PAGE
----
Thu. Jan 27th, 2022

London, United Kingdom – British Prime Minister Boris Johnson’s grip on power is once again questioned over new reports of a groundbreaking drinks party in the Downing Street Rose Garden.

During the social event on 20 May 2020, which had a reported 40 participants, the UK recorded 363 deaths due to COVID-19, as the government told the public, “you can have one person outside of you meeting household in an outdoor audience. place. ”

Johnson, the leader of the Conservative Party, acknowledge that he briefly joined the party on Wednesday’s questions and acknowledged the public’s growing “anger” that COVID-19 measures “are not properly followed by the people who make the rules”.

According to London pollster Savanta ComRes, more than two-thirds (66 per cent) of voters think the prime minister should resign now, including 42 per cent of those who voted for the Conservatives in the 2019 election. The poll shows a 12-point increase on a previous poll conducted by the organization in December, when allegations surfaced of a Christmas party being held in Downing Street in 2020, when the UK was under strict COVID-19 rules.

Johnson’s popularity among the public has declined since June. Following his confession on Wednesday, senior members of his government are demanding his resignation.

Al Jazeera spoke to people in the UK who voted for Johnson in 2019 on how they feel now, and whether they continue to support the Prime Minister and his Conservative Party.

‘He was invented as a charlatan’

Matthew, 28, a financial services employee in Lancashire:

“He was the right man at the right time – to sort out Brexit. I do not think the voters voted for Johnson for his rising character, but given what the country faced at the time, the constitutional crisis caused by the parliamentary stalemate due to Brexit and the prospect of [former opposition Labour Party leader] Jeremy Corbyn as prime minister, he was the only credible option.

But now that he had the chance to rule properly, outside the pandemic umbrella that protected him to a great extent, he was invented as a charlatan.

It is time for a serious and capable pair of hands, and a more morally authoritative person to navigate us through what will be some difficult social, economic and geopolitical times ahead. ”

‘He can recover from this scandal’

Sarah, a 40 year old London woman working in marketing:

“The past year and a half has been very bad for everyone, while I’m sure Number 10 Downing Street is a delicious bubble. There should not have been a party there while everyone else should have stayed inside. It is sad to see that someone is in such a prominent public position and does not expect any form of liability.

“I think the garden party was a simple error of judgment, which of course does not look good in newspapers and for the public. I feel he can recover from this scandal and it will blow over. Hopefully he has learned his lesson, because otherwise he will have a fight in his hands. [Labour leader] Sir Keir Starmer’s popularity will inevitably increase.

“I am a swing voter, depending on the mandate of the party. I have not decided how I will vote in the next election. “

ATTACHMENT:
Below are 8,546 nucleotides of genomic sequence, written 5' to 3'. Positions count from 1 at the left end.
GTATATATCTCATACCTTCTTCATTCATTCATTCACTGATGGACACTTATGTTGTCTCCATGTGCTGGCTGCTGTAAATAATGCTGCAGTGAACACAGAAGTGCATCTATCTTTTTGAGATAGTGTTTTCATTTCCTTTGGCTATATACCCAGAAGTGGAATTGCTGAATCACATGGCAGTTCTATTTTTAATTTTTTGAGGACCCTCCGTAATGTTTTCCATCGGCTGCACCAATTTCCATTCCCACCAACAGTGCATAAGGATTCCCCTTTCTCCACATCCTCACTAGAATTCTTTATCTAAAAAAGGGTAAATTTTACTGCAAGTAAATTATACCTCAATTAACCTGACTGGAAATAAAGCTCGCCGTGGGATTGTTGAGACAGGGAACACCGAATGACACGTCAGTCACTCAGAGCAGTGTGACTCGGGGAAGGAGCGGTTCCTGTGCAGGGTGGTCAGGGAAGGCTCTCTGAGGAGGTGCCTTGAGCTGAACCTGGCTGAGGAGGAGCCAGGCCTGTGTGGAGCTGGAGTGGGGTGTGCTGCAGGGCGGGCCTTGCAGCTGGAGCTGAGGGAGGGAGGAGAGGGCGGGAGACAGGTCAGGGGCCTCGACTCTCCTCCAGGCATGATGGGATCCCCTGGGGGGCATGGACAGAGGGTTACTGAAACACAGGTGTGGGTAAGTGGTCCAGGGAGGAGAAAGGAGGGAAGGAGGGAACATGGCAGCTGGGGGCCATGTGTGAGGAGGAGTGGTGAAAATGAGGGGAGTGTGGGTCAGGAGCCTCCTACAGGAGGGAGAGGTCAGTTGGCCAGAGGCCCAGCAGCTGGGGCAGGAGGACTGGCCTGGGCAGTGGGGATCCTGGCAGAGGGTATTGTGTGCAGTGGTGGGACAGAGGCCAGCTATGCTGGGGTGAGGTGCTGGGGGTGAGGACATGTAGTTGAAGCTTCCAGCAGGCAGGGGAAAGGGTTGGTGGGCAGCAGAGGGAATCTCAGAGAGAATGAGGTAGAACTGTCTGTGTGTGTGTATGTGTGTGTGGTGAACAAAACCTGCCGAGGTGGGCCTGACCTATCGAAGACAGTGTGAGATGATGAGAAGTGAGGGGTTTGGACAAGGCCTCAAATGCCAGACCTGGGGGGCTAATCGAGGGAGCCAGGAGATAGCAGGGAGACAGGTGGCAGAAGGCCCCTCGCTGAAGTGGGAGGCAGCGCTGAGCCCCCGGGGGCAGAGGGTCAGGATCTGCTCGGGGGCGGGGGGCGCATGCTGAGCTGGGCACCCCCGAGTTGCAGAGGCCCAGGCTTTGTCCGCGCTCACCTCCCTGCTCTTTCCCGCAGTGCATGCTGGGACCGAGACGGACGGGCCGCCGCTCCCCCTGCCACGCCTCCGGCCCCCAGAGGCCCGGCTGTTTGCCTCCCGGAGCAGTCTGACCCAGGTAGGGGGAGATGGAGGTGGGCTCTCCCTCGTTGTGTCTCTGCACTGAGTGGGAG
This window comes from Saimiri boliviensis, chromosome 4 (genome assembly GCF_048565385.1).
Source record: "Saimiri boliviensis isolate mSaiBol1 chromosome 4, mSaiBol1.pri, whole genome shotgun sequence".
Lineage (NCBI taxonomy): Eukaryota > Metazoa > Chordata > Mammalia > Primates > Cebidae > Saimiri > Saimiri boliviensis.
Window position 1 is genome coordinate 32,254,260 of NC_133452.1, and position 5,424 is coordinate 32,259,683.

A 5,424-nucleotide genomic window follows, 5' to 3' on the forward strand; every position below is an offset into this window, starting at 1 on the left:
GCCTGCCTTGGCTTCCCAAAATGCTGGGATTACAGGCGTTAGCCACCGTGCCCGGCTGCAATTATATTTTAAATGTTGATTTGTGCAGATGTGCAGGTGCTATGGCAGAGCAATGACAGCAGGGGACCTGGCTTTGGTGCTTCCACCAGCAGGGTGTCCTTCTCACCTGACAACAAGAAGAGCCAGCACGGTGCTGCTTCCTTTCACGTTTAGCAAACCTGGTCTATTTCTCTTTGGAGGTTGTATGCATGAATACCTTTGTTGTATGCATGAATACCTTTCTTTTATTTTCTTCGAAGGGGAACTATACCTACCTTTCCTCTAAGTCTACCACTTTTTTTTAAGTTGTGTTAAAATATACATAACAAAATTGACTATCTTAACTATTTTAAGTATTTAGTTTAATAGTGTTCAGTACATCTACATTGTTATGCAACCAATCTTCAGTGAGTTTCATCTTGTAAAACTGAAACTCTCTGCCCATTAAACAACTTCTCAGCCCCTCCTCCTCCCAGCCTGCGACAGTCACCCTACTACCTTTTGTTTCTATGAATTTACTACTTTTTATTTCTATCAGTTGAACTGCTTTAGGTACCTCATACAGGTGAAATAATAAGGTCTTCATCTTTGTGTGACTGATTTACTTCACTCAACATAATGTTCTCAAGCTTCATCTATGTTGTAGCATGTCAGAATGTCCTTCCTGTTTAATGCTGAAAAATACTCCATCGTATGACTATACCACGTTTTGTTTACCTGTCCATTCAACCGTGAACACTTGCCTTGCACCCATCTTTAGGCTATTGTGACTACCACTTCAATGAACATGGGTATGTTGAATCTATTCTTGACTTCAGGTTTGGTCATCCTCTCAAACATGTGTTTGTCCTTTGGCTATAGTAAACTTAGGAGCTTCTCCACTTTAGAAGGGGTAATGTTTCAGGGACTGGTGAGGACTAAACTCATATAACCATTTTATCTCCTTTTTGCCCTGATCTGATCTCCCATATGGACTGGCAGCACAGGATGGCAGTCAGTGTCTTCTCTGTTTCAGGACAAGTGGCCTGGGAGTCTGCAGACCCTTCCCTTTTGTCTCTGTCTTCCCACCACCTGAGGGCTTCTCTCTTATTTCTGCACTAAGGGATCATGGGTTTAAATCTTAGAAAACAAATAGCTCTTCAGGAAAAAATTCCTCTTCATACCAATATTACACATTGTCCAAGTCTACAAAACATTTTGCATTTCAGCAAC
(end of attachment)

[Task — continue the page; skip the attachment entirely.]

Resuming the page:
‘I continue to support Boris’

Ben, 41, a Somerset green investment manager:

“I struggle to worry about whether or not number 10 staff, who spent the whole day through the pandemic, gathered around the coffee machine or in the garden at that time.

Gordon, a British voter, poses for a photoBen, 41, says he will continue to support Johnson despite the scandals that have engulfed his government [Courtesy: Ben]

“I continue to support Boris Johnson for three fundamental reasons: because he did Brexit when most of the British establishment was focused on reversing the outcome of the 2016 referendum. Because he has applied greater ambition to local and international nature and climate policy than any prime minister we have ever had. ”

“I am satisfied with the work he has done.”

Claret, a 48-year-old business manager in Scotland:

“I believe there is a concentrated effort by other parties to discredit him and the Conservative Party for any reason they can find.

“I voted for Johnson in 2019. I am very satisfied with the work he did and think he did a great job through the pandemic. He managed the deployment of the vaccine and boosters very well. He had to get COVID-19, lose his mother and betrayal of his own party.

“But if there was another leadership challenge, I would have to think carefully about how I vote in the next election.”

‘I would prefer a change of leadership in the Conservative Party’

Gordon, 45, from London:

“Johnson did not meet many of the Conservative Party’s goals and expectations of people running for office. [Conservative] government.

Gordon, a British voter, poses for a photo in LondonGordon, 45, says Johnson did not live up to voters’ expectations [Madeline Roache/Al Jazeera]

“I’m not particularly lock-friendly – to see the city so dead is not nice. I did not think restraint restrictions should have been in place in the first place. The garden party bothers me from the point of view that Johnson, after going down this very unsustainable, expensive route, did not obey the rules.

“Will I vote for Johnson again? It’s hard. I would prefer a change of leadership in the Conservative Party. If there was a viable alternative, I would vote for them. ”

“He is out of touch with what people feel”

Rita, 62, from Essen:

“He went a step too far. He is out of touch with reality and what people feel. And he does not seem to think he did anything wrong – that’s the problem. But I will still vote for him and the Conservative Party, 100 percent. There is no one else from any party for whom I think I can vote to take his place. In other words, we are very tired. ”

Editor’s note: These interviews have been edited for clarity and brevity.

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